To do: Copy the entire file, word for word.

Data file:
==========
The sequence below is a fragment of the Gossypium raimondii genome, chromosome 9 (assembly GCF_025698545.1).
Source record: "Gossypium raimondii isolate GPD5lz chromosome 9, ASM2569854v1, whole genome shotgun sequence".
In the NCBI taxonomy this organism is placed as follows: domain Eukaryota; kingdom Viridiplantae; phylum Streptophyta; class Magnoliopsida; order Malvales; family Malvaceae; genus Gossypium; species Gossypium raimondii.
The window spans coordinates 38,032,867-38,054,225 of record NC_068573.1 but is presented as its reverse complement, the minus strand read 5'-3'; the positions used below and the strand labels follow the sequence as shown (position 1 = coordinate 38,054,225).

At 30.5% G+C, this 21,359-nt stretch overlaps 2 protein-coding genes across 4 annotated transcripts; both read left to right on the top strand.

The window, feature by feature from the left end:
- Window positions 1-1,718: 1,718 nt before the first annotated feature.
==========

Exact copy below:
The sequence below is a fragment of the Gossypium raimondii genome, chromosome 9 (assembly GCF_025698545.1).
Source record: "Gossypium raimondii isolate GPD5lz chromosome 9, ASM2569854v1, whole genome shotgun sequence".
In the NCBI taxonomy this organism is placed as follows: domain Eukaryota; kingdom Viridiplantae; phylum Streptophyta; class Magnoliopsida; order Malvales; family Malvaceae; genus Gossypium; species Gossypium raimondii.
The window spans coordinates 38,032,867-38,054,225 of record NC_068573.1 but is presented as its reverse complement, the minus strand read 5'-3'; the positions used below and the strand labels follow the sequence as shown (position 1 = coordinate 38,054,225).

At 30.5% G+C, this 21,359-nt stretch overlaps 2 protein-coding genes across 4 annotated transcripts; both read left to right on the top strand.

The window, feature by feature from the left end:
- Window positions 1-1,718: 1,718 nt before the first annotated feature.